Researchers claim that there is an “urgent need” to test triclosan, a common chemical in household products. After preliminary studies, scientists conclude that it might cause colonic inflammation and promote colon cancer.
Triclosan is not necessarily a household name, but the products that it is found in certainly are.
Its antibacterial and antifungal properties make it useful in toothpastes, detergents, soaps, and mouthwashes.
Since first being patented in 1964, it has grown in popularity to become one of the most widely used ingredients of its kind.
Triclosan is now added to a range of items, such as bedding, socks, and toys, to slow down the buildup of bacteria and fungi.
Although generally considered safe, the chemical has become worryingly ubiquitous. For instance, in a study run by the Centers for Disease Control and Prevention (CDC), almost 75 percent of the urine samples they tested contained triclosan.
The compound has also been found in blood plasma and breast milk and is known to be widely distributed throughout the planet’s rivers, streams, oceans, and reservoirs.
Because of its potential role in antimicrobial resistance and endocrine disruption, and its theoretical effects on the immune system, it has been deemed a “contaminant of emerging concern” by the United States Geological Survey.
A study, published recently in the journal Science Translational Medicine, tested whether triclosan might have any negative effects on gut health. The researchers, led by Guodong Zhang, at the University of Massachusetts Amherst, used a mouse model to gain insight.
In order to investigate, they tested the impact of small doses of triclosan on a range of mouse models. The scientists gave each mouse model a brief, low-level exposure to triclosan.
In all mouse models used, triclosan prompted inflammation of the colon, worsened symptoms of colitis (inflammation of the lining of the colon), and promoted colitis-associated tumor growth.
Some models were particularly sensitive. Co-author Hang Xiao explains, “[W]e used a genetically engineered mouse model which develops spontaneous inflammatory bowel disease or IBD.”
“[T]reatment with triclosan,” Xiao goes on, “significantly increased disease development of IBD in the mice, suggesting that IBD patients may need to reduce exposure to this compound.”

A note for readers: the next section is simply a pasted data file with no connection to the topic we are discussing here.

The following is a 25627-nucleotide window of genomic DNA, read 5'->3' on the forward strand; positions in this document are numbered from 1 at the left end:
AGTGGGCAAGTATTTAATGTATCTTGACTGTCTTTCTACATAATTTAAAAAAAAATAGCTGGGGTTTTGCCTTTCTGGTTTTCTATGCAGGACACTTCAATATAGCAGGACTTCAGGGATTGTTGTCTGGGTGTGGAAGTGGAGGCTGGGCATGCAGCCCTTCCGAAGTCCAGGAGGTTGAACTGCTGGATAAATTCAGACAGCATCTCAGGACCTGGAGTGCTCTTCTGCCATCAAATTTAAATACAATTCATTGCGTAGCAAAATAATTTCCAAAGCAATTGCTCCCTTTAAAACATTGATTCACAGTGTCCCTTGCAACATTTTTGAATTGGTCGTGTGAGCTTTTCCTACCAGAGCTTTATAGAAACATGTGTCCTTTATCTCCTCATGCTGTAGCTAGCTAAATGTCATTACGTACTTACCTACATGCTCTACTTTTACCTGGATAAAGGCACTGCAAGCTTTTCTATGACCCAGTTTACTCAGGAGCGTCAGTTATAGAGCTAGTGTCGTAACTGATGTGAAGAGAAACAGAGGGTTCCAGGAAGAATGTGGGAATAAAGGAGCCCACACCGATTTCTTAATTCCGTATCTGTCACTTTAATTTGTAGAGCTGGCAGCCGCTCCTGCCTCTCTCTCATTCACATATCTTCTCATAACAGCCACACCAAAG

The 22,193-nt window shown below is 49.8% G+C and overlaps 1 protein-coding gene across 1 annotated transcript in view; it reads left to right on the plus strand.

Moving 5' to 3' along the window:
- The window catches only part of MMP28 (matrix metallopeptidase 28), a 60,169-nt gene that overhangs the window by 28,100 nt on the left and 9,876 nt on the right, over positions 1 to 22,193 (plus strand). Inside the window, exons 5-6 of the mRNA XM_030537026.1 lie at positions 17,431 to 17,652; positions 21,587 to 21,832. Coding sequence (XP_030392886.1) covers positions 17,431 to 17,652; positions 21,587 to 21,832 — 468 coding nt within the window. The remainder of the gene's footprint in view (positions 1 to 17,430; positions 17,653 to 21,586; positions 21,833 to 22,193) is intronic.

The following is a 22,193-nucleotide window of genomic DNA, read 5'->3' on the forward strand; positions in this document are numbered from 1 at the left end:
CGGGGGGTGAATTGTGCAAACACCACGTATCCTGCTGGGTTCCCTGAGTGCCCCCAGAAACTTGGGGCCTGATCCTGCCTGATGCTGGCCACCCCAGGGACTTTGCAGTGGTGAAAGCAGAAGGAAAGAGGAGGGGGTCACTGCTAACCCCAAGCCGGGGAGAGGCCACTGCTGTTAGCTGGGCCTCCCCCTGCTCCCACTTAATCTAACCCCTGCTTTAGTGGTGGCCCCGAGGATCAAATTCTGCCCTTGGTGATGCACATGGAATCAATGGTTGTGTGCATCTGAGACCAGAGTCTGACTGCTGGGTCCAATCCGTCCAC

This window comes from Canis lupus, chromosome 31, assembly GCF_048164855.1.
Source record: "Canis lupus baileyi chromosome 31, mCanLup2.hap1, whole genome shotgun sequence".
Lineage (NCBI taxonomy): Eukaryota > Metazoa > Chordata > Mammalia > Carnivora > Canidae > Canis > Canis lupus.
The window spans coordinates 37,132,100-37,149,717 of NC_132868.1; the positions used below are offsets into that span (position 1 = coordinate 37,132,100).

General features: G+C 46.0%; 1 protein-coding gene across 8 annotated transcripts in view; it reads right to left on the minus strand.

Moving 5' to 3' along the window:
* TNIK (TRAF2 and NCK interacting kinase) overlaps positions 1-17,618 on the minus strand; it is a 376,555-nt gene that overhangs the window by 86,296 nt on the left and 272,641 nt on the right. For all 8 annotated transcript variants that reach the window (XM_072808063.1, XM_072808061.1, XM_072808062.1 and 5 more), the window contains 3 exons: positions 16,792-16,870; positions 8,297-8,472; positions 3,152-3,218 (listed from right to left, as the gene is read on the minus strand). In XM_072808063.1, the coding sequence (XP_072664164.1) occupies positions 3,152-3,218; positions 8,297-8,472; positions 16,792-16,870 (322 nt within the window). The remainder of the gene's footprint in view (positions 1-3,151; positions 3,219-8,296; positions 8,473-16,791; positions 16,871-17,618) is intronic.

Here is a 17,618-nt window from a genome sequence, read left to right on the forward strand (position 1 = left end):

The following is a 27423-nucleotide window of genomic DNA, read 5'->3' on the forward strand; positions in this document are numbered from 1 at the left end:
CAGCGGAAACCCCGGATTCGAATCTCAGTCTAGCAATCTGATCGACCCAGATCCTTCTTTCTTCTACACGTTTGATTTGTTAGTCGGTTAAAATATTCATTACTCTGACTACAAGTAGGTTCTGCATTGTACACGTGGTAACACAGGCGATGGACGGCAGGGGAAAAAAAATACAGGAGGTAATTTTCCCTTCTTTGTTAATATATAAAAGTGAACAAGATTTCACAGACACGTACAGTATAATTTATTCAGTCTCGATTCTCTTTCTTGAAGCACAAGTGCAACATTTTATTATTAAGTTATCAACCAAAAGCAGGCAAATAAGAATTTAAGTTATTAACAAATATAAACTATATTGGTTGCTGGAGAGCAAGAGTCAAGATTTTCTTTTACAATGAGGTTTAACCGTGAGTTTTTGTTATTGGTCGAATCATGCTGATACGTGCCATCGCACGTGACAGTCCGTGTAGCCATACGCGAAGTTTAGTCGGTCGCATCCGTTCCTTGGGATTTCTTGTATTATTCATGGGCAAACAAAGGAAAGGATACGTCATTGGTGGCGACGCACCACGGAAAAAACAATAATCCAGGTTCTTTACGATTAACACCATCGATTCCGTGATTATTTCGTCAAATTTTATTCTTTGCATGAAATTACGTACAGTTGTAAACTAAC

Next, the scientists wanted to understand exactly why triclosan seemed to have this pro-tumor, pro-inflammation effect. They found that triclosan altered the composition of the gut microbiome significantly. This effect has previously been demonstrated in humans, too.
They also showed that triclosan did not have adverse health effects in mice without a microbiome — so-called germ-free mice. To back this up further, they demonstrated that genetically modified mice who lacked toll-like receptor 4 (TLR4) did not experience the ill effects.
This is important because TLR4 is known to play an important role in communication between gut bacteria and their host.
Taken together, these findings infer a role for gut bacteria in the destructive effect of triclosan on colon health.
“Because this compound is so widely used, our study suggests that there is an urgent need to further evaluate the impact of triclosan exposure on gut health in preparation for the potential establishment of further regulatory policies.”
Co-first author Haixia Yang
It is important to remember that this series of experiments used mice rather than humans. However, with colon cancer becoming more common in younger people and IBS on the rise, triclosan should certainly be investigated more thoroughly.
While — as an accompanying editorial comments — “Triclosan exposure is practically unavoidable in the United States,” these findings certainly merit a longer look at the implications of a world flooded by this chemical.